Smart Trash – Physical Computing Final

Katie and I worked together on this project as our Physical Computing Final.

This project started as an attempt to apply what we had learned in our physical computing class to street furniture. Both Katie and I are fairly urban oriented (natives of Detroit and NYC respectively) and were eager to connect our new ITP knowledge with our prior interests.  The trash can emerged as our point of focus since its probably the most ubiquitous form of street furniture and one of the least interactive. Over the course of this project I think we learned valuable lessons in terms of our approach to interactive work and completing physical projects in general.



Once we had selected the trash can as object of interest we spent some time looking at different types of cans, reccent ideas in this area and doing some field research.


We reached a number of important conclusions about trash behaviors:

  • Many people do not want to hold onto “garbage” for an extended period of time
  • Many people do not want to litter
  • Many people do not want to touch a public trash can and will avoid doing so even if it means littering
  • Many people would like to recycle but are frustrated by the lack of trash differentiation

These user behaviors work together to produce some strange results :

One of the most technological trash cans in wide spread use is the Big Belly solar compactor. The advantage with these cans is that they are self contained (self powered), aware of how full they are,  relatively easy to clean out, and most importantly they compact the garbage as the can fills. This decreases both the number of trash receptacles required for a given area and the frequency at which they need to be cleaned out. This saves a lot of time and money for any agency that is responsible for keeping streets clean. The glaring failure of the Big Belly trash cans in our opinion and (others) is that they require the user to grab a handle to open and close a little door to deposit their trash. As a result in this has become a fairly common scene in NYC neighborhoods where these have been deployed: 

(Thanks to Jordan Frand)

In addition to user behavior we also identified a number of other key points about street trash:

  • Geography is important – E.g. trash receptacles near a fast food restaurant will overflow with trash related to that business while an empty can might be down the street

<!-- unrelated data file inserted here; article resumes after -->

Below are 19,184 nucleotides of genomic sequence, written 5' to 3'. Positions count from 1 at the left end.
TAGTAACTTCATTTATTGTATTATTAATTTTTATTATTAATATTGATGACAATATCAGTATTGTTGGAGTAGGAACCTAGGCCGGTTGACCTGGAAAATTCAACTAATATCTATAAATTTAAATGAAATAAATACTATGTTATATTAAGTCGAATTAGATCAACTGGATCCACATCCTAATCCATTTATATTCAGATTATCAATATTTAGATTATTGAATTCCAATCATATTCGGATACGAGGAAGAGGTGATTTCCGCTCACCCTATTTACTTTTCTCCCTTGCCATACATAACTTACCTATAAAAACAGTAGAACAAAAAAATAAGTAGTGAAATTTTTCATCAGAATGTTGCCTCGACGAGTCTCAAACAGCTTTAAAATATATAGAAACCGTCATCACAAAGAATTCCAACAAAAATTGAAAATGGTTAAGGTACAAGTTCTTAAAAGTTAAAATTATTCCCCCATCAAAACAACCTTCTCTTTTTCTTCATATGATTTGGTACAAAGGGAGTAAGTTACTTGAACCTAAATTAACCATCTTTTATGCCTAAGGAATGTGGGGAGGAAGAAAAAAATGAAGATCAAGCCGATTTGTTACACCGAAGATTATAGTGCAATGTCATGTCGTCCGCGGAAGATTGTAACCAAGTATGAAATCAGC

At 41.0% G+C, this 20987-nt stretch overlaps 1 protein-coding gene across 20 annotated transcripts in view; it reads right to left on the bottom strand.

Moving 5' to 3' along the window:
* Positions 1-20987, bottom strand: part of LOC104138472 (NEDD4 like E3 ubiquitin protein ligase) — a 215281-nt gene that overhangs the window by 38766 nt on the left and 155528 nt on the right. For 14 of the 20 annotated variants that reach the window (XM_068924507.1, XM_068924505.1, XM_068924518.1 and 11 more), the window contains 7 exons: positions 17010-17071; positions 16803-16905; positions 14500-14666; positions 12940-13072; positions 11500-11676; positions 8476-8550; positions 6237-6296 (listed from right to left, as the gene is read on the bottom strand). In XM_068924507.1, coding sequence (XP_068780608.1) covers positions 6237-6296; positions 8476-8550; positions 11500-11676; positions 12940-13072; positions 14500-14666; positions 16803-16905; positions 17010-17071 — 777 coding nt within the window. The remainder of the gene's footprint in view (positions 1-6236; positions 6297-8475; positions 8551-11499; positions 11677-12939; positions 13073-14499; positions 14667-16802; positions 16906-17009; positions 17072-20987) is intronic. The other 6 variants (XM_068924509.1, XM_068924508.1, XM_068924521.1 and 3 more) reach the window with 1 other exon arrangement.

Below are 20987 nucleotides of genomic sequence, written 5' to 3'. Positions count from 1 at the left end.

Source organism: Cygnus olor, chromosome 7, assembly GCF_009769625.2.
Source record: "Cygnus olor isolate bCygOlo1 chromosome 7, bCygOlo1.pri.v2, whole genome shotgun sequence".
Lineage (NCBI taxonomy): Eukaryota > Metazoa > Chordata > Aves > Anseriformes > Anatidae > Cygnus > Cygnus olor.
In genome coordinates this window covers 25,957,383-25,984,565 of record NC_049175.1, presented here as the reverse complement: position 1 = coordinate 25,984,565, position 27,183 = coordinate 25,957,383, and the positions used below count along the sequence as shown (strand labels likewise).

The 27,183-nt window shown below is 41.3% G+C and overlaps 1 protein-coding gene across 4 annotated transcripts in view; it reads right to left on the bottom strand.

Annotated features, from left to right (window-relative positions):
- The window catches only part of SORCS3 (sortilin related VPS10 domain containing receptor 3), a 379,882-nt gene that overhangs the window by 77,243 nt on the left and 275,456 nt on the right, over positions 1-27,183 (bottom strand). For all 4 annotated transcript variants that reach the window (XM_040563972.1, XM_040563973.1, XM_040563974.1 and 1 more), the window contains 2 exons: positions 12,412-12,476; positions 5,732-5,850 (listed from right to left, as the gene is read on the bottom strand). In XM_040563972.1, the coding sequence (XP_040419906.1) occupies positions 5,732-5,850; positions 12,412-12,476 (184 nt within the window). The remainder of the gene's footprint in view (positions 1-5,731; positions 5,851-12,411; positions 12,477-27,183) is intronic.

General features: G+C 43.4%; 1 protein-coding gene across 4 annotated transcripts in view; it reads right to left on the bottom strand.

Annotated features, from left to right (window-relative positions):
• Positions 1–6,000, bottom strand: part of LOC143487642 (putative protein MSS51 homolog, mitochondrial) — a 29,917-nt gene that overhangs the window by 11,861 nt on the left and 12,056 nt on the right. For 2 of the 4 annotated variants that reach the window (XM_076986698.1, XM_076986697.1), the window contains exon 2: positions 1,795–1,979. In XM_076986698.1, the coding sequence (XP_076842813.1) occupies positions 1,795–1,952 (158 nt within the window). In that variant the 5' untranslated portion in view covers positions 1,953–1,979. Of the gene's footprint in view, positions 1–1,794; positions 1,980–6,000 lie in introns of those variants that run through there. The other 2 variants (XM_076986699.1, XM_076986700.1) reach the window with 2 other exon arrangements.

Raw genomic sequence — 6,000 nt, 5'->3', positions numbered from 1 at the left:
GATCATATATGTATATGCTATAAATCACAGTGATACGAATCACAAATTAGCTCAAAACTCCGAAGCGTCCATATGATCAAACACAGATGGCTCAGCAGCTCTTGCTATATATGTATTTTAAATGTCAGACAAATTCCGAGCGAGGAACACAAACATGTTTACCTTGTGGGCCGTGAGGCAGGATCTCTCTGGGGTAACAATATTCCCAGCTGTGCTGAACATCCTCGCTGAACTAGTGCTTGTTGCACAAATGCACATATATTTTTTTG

• Collection is the primary concern – Getting people to recycle or put their trash in the trash can doesn’t matter if theres no one to pick it up and deal with it.
  • Cost and durability – Street furniture needs to be durable and affordable on a large scale

Based on these findings we came up with a few directions for improvement.  We wanted to have the can open and close as a way to better contain the garbage inside of it, to protect from wind and rain, and to indicate if the can was full. We knew we wanted this opening and closing to be hands free and to be interesting/entertaining for people so that they thought more about their interaction with the garbage can. We wanted to build a system where additional components could be attached easily depending on the needs for that specific geography. One example of this in action was made by Sandra Hoj out of a tube for used coffee cups.

We also wanted this “system” to sit ontop of existing garbage cans in NYC. In reviewing the types of trash cans suitable for street use we discovered that the common light metal mesh cans cost around $100-250 while heavier cans that don’t fall over as easily can cost up to $850. We thought that this gave us an interesting opportunity to create a product that attached to the lighter, more easily moved and cleaned models that would make the total cost less than a heavier model. Lastly in followup conversations with Tom Igoe, our professor, we thought that data collection would be an important goal as well. Measuring the weight and volume of garbage would give us a diagnostic tool that could be used to determine what attachments or design changes worked and didn’t work.



In developing our product we had to repeatedly revise, scale back, and pivot in many areas. Our final product ended up being very different from what we set out to do but going from concept to creation was definitely educational. We initially focused on developing the lid and opening mechanism that we thought would serve as the base for our motor, sensors, and other attachments. As we thought about opening and closing mechanisms we wanted something that was visually interesting but also quick enough to prevent garbage from spilling out if the can was knocked over. Ultimately we landed on trying to produce an iris diaphragm. Our first attempts at building an Iris were promising but as we scaled up we ran into a constant stream of problems.